While ATI’s “Shader Day” was a very useful educational experience, inevitably it will mainly be remembered for the comments from Valve's presentation by Gabe Newell concerning NVIDIA’s products and how they perform with Half Life 2. Which is a shame in some ways. However, the strong way in which Valve has spoken out is more or less a direct result of the strength of ATI’s hardware shader capabilities.

First Valve were keen to stress that Half Life 2 was written in such a fashion to make effective use of a wide range of DirectX9 functionality – in fact in many places they started with DX9 and deconstructed the operations for DX8 paths. Because of this they go on to suggest that the performance trends displayed under Half Life will be more or less the case with other games that make effective use of DirectX9.

The feature utilisation of DirectX9 with Half Life 2 includes:

  • High Dynamic Range
  • Bump Mapped Characters and environments
  • Soft Shadows
  • DX9 Shader utilisation

Part of the purpose of Valves presentation was to show off some of the new DirectX9 utilisation within the Half Life 2 engine and game. The latest addition of which is "High Dynamic Range".


The increased range that the full floating point precision DirectX9 pipeline required was utilised for the high dynamic range, which shows more “blooming” effects as bright light streams through openings, and surfaces that display different reflective properties giving them a more realistic look. As floating point precision is required for the HDR effects, architectures that have a mixed integer and floating point path will be at a disadvantage as only the floating point path can be utilised for these effects, and architectures that were designed to be fully float will be more efficient. High Dynamic Range will be enabled in the DirectX9 path of the game, however it requires floating point render target support so that DirectX9 graphics boards that do not have this enabled in the drivers will not be able to reproduce these photorealistic effects.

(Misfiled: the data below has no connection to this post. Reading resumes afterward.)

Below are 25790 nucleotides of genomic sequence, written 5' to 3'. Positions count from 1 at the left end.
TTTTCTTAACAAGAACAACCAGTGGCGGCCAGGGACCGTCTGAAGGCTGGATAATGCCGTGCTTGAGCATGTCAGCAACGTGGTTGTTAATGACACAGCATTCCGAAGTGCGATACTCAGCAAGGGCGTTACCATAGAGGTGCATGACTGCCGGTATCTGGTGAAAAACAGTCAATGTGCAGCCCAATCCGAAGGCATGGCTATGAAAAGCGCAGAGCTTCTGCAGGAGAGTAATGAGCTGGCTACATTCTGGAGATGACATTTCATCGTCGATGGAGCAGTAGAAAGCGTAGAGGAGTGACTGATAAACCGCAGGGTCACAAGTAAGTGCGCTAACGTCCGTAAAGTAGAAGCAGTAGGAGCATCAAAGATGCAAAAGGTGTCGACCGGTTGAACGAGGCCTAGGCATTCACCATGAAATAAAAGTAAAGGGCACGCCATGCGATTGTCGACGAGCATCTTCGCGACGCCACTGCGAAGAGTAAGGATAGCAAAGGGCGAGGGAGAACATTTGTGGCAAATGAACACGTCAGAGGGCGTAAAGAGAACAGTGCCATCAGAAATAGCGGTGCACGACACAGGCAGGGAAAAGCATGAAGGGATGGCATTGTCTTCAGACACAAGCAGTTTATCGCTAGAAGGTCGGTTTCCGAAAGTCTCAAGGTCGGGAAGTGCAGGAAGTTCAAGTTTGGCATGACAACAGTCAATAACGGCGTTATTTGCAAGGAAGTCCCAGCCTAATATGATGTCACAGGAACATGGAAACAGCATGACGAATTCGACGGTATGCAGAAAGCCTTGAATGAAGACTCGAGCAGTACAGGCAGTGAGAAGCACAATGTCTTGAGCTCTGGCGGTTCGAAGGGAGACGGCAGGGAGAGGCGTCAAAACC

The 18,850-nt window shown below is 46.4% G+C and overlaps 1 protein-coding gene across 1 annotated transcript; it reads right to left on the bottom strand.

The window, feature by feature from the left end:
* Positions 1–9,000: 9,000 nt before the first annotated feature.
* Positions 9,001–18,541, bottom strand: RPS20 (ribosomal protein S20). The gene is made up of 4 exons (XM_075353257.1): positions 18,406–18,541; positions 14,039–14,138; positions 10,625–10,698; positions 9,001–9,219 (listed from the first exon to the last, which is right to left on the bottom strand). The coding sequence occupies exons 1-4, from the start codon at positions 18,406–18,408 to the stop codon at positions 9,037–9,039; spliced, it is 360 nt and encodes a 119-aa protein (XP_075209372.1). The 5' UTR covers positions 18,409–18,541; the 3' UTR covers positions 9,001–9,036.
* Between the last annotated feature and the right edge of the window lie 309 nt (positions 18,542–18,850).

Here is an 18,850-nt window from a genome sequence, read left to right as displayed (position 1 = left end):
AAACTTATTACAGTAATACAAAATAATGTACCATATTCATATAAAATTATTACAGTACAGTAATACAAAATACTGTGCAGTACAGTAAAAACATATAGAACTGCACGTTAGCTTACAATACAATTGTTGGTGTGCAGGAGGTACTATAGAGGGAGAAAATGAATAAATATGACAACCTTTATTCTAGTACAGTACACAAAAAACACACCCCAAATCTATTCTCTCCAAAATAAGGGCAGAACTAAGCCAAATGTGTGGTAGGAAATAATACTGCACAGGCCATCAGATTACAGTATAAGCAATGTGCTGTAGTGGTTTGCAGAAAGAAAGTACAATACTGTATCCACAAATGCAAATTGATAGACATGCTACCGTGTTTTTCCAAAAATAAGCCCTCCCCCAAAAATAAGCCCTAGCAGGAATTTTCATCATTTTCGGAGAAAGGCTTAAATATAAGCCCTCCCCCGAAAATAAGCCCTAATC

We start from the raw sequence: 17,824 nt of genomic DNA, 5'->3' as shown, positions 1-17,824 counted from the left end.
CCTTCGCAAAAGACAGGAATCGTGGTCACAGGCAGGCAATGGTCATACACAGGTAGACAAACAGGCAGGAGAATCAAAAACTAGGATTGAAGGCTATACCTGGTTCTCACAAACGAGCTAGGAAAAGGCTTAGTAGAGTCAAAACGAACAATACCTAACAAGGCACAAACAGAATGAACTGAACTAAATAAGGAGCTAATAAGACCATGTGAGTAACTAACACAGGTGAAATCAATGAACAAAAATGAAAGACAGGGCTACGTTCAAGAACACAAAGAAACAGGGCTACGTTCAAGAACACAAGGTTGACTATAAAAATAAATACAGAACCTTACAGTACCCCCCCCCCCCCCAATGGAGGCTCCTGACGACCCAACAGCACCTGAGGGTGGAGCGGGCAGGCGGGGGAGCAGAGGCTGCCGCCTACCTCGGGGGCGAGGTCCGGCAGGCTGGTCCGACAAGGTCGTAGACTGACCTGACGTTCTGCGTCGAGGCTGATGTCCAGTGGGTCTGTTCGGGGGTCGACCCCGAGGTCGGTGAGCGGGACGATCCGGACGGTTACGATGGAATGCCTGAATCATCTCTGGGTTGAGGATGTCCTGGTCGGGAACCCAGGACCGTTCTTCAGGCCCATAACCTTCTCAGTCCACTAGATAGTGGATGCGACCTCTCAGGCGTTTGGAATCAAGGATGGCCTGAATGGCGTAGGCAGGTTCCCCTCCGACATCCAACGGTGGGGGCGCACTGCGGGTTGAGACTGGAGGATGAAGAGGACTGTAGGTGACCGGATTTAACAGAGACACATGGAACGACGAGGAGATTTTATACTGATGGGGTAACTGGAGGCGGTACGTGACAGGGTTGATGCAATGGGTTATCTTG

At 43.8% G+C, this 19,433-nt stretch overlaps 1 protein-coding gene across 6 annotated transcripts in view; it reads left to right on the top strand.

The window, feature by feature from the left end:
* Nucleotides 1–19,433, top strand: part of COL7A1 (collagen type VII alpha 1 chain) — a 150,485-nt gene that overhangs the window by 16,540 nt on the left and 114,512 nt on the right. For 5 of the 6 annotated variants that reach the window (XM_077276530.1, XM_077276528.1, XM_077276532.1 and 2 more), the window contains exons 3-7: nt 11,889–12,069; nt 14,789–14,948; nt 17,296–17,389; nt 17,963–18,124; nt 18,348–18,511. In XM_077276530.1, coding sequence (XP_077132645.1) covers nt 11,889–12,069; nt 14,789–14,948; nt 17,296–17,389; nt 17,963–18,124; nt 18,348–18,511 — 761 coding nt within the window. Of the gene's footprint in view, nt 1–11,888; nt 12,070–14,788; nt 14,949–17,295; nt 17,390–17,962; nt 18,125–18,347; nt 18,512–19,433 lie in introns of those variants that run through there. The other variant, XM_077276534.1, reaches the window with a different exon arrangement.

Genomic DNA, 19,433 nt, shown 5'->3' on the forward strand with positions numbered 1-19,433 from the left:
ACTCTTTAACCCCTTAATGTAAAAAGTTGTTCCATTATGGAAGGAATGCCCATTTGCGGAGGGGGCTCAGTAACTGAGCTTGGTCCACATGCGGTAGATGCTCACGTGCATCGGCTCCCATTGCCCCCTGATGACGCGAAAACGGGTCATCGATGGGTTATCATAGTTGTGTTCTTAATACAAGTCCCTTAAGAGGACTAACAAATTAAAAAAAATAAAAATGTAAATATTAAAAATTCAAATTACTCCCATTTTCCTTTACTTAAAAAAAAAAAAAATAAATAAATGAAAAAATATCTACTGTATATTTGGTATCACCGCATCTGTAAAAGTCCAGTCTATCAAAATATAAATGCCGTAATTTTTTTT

Half Life 2 will also make extensive use of bump mapping on both environments and characters. A few environmental examples were given, with subtle use such as little architectural effects being created by bump mapping, to more dramatic displays such as a very rocky cave wall – both of these were generated with very simple flat polygons, but the bump mapping can simulate a startling level of detail. This technique has more recently also been applied to the characters in Half Life 2, giving them a greater element of detail.

Valve appeared to be very happy with the way they were able to implement DirectX9 into their engine and the way it utilised the hardware. The nature of the way they were able to implement DirectX9 allowed them to more effectively expose the underlying hardware and make efficient use of it. They cite the example of the Radeon 9800 able to run the full DirectX9 functionality at the same performance as the DX8 path despite the fact that the DirectX9 path has a greater feature utilisation. From here on in, anything new added will only be DirectX9.